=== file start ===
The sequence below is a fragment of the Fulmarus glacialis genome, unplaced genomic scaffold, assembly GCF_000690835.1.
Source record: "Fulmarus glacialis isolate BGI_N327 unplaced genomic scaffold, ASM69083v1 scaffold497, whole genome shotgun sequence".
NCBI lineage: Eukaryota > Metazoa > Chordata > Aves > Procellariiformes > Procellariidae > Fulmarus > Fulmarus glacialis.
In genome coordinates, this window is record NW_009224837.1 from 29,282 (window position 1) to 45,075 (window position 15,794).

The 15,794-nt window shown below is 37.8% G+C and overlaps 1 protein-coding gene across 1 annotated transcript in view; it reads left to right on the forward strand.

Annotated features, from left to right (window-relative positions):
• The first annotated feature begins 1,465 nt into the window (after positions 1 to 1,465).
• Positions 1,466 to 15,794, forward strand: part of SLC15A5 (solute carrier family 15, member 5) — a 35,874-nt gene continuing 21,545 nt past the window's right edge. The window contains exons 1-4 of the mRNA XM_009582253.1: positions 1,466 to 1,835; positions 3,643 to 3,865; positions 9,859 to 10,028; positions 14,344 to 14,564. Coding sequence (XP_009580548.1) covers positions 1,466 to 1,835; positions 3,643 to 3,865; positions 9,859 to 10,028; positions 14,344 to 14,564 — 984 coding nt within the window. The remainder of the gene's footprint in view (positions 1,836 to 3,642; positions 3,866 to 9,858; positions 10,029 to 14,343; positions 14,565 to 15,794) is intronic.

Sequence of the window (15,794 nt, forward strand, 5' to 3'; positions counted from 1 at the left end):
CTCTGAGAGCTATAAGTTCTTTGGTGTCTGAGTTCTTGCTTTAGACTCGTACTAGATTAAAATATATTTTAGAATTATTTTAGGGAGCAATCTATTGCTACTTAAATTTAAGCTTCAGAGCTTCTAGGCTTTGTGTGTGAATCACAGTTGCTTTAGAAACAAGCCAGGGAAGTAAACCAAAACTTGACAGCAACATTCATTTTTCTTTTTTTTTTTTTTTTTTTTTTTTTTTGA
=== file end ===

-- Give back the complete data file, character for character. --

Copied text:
The sequence below is a fragment of the Fulmarus glacialis genome, unplaced genomic scaffold, assembly GCF_000690835.1.
Source record: "Fulmarus glacialis isolate BGI_N327 unplaced genomic scaffold, ASM69083v1 scaffold497, whole genome shotgun sequence".
NCBI lineage: Eukaryota > Metazoa > Chordata > Aves > Procellariiformes > Procellariidae > Fulmarus > Fulmarus glacialis.
In genome coordinates, this window is record NW_009224837.1 from 29,282 (window position 1) to 45,075 (window position 15,794).

The 15,794-nt window shown below is 37.8% G+C and overlaps 1 protein-coding gene across 1 annotated transcript in view; it reads left to right on the forward strand.

Annotated features, from left to right (window-relative positions):
• The first annotated feature begins 1,465 nt into the window (after positions 1 to 1,465).
• Positions 1,466 to 15,794, forward strand: part of SLC15A5 (solute carrier family 15, member 5) — a 35,874-nt gene continuing 21,545 nt past the window's right edge. The window contains exons 1-4 of the mRNA XM_009582253.1: positions 1,466 to 1,835; positions 3,643 to 3,865; positions 9,859 to 10,028; positions 14,344 to 14,564. Coding sequence (XP_009580548.1) covers positions 1,466 to 1,835; positions 3,643 to 3,865; positions 9,859 to 10,028; positions 14,344 to 14,564 — 984 coding nt within the window. The remainder of the gene's footprint in view (positions 1,836 to 3,642; positions 3,866 to 9,858; positions 10,029 to 14,343; positions 14,565 to 15,794) is intronic.

Sequence of the window (15,794 nt, forward strand, 5' to 3'; positions counted from 1 at the left end):
CTCTGAGAGCTATAAGTTCTTTGGTGTCTGAGTTCTTGCTTTAGACTCGTACTAGATTAAAATATATTTTAGAATTATTTTAGGGAGCAATCTATTGCTACTTAAATTTAAGCTTCAGAGCTTCTAGGCTTTGTGTGTGAATCACAGTTGCTTTAGAAACAAGCCAGGGAAGTAAACCAAAACTTGACAGCAACATTCATTTTTCTTTTTTTTTTTTTTTTTTTTTTTTTTTGA